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Mystery Tower

Discussion in 'Antennas, Feedlines, Towers & Rotors' started by W6ORV, Sep 17, 2020.

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  1. W6ORV

    W6ORV Ham Member QRZ Page

    Hello
    I came across this tower at an estate sale, the deceased was a CB'r back in the day. Family didn't know anything about it, the price was super right so I bit. I am looking for information on a proper install, including foundation. I have tried to find like specs on tower manufacture sites but no love. It is telescoping with 4 x 20' sections and the bottom section has a 9.5" cross section. It has a 2" mast support and appears to have mount facilitates for a rotator. I does not appear to have attachments for guying but the 9.5" section width versus four 20' sections has me questioning that. Yea, the tip over play is ugly, I am planning a new one out of 1/4" plate in addition to a vertical tilt support that goes down into the foundation. Any help and or guidance, including cutting it up, is welcome. 20200916_172152.jpg

    Thanks

    Ryan / W6ORV
     
  2. NM7G

    NM7G Ham Member QRZ Page

    First thought is with 9.5" across one side of the base section (I assume your meaning for "cross-section"), it has limited use for HF ham radio other than as support for a center fed wire antenna. Some towers with 21" sides are rated for maximum wind loading of 8 to 9 square feet. The construction seems to be for light duty. So, its important to assess what intended antenna(s) you want to install. VHF/ UHF obviously offer more possibilities than HF

    I've owned two used crank-up towers, one guyed and one free-standing. Manufacturer data was available for each. Without that data I'd have steered clear of them. One had been damaged in 100 mph wind, but was owned by someone with ready access to a professional welding shop. He had ALL welds professionally evaluated, broke the tower into sections, bought a replacement for the bent section, then reassembled, rewelded, and paid an engineer to inspect the finished product. That tower has been in use here since 1989 without regret.

    The winch appears to have no gearbox, so consider dead weight of the load you may install on top. You'd be raising considerably more weight than antenna, including drag from section-to-section friction. Do be careful. I've witnessed some incredibly scary things happen with towers.
     
  3. WB2WIK

    WB2WIK Platinum Subscriber Platinum Subscriber QRZ Page

    Light duty TV antenna tower from the sixties. Tri-Ex made a lot of them like that. Almost zero documentation available as this was all 30 years before the internet and I've never found a good source which could only be available if someone scanned old paper documents and put them on line somewhere.

    With the tilt bracket, it's definitely designed and intended to be house bracketed and guyed. No way it could possibly self-support. The upper section isn't large enough to accommodate a rotator inside (which is how the "ham" towers are made). A rotator might be clamped above the tower, but I wouldn't install anything substantial above it. Typical "fringe area color TV antenna" from 1962 weighed ~3 lbs and had a wind load area of about 1 square foot.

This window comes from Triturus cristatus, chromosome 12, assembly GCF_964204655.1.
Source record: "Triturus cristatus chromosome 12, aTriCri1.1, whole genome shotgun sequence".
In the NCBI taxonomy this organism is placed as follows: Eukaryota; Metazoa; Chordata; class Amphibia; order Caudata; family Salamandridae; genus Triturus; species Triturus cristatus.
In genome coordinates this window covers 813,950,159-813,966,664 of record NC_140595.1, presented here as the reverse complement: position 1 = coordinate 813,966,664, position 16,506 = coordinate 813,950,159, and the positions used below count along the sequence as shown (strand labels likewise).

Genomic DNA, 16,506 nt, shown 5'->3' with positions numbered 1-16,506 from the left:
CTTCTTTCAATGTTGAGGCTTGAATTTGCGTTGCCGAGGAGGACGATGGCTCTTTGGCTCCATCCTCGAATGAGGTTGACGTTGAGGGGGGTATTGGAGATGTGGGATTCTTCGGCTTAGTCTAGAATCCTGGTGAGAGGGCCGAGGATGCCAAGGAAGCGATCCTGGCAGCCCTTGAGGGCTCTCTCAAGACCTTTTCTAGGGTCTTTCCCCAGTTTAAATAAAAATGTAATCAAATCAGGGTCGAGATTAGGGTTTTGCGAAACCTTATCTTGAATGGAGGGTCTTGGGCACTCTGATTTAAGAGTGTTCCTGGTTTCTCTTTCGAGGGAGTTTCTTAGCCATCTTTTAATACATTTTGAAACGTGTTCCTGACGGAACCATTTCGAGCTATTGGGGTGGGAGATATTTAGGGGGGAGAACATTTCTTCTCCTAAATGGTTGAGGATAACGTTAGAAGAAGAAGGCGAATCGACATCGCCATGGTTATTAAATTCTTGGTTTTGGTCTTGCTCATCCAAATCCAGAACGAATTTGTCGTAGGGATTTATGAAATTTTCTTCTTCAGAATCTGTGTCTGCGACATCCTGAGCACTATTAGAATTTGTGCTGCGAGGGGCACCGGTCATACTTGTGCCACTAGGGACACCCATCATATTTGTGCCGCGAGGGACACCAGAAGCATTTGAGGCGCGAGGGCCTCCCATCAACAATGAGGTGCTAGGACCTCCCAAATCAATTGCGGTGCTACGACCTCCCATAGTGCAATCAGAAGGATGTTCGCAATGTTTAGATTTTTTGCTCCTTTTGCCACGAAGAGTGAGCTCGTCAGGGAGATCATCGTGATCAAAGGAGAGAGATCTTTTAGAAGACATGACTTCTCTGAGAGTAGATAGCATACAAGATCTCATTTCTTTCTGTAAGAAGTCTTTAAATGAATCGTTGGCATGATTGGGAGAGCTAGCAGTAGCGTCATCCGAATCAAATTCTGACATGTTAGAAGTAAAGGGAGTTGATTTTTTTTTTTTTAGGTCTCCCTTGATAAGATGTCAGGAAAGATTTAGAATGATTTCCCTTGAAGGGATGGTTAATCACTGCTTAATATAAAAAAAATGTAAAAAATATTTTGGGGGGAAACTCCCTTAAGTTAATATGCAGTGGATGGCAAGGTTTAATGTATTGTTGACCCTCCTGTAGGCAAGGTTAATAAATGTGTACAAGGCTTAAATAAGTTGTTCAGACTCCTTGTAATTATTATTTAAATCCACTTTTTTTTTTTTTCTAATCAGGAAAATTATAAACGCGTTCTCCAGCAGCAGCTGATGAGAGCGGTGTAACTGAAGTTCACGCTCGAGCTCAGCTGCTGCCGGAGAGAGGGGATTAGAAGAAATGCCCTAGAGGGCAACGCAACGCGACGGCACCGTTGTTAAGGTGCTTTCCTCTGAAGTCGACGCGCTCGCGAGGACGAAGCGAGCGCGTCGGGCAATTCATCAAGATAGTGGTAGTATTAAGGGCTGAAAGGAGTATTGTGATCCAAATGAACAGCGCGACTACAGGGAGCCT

That winch needs replacement, ditto the cable(s). Before re-cabling, check the rollers (pulleys at the top of all sections except the upper one) to be sure they spin freely and have some lubrication.

    Good candidate for supporting a wire HF inverted vee, or a 2m beam on a rotator.:)
     
  4. W9GB

    W9GB Ham Member QRZ Page

  5. WC5P

    WC5P Platinum Subscriber Platinum Subscriber QRZ Page

    Cheesey telescoping towers like that scare the hell out of me.
     
    KP4SX, W7UUU and WR2E like this.
  6. WB2WIK

    WB2WIK Platinum Subscriber Platinum Subscriber QRZ Page

    Yeah, it's not any of those.:)

    Tristao didn't use the small cylindrical drum without gears or a brake as a winch for any of their towers...at least not any shown in that catalog. He used Fulton gear winches, as shown in all the drawings in that catalog.

    However, I recall some old Tri-Ex towers did, and I'd guess what's shown is one of them. Lou KG6VY ran both companies at different times; he once told me "Tri-Ex" actually stood for "Tristao Extendable," and I'd expect that's true.

    When Lou got old (SK now), Karl Tashjian took over that operation and "maybe" he has old documents, but I wouldn't count on it.:p

    In any case, even in the old Tristao catalog all the light duty towers shown are indeed guyed.
     
  7. W6ORV

    W6ORV Ham Member QRZ Page

    Yes on all points, including the direct drive winch.

    Thank you for your input.
     
  8. W6ORV

    W6ORV Ham Member QRZ Page

    I get it.
     
  9. W6ORV

    W6ORV Ham Member QRZ Page

    Yea, 60's house supported aerial is starting to make sense. I was running an inverted V on a guyed Rohn telescoping mast at my last place. I am wanting for a non guyed installation at my new place.
     
  10. W9GB

    W9GB Ham Member QRZ Page

    Larry Schulman, K9IQ had a copy of the 1969 Tri-Ex catalog,
    BUT he has never posted it to the traditional repositories (BAMA, etc.).
    That is likely closer to the date of the mystery tower.
    That tower would need significant work (time, labor) to remove corrosion (rust)
    and replaced bad assembly hardware.
     
    W6ORV likes this.

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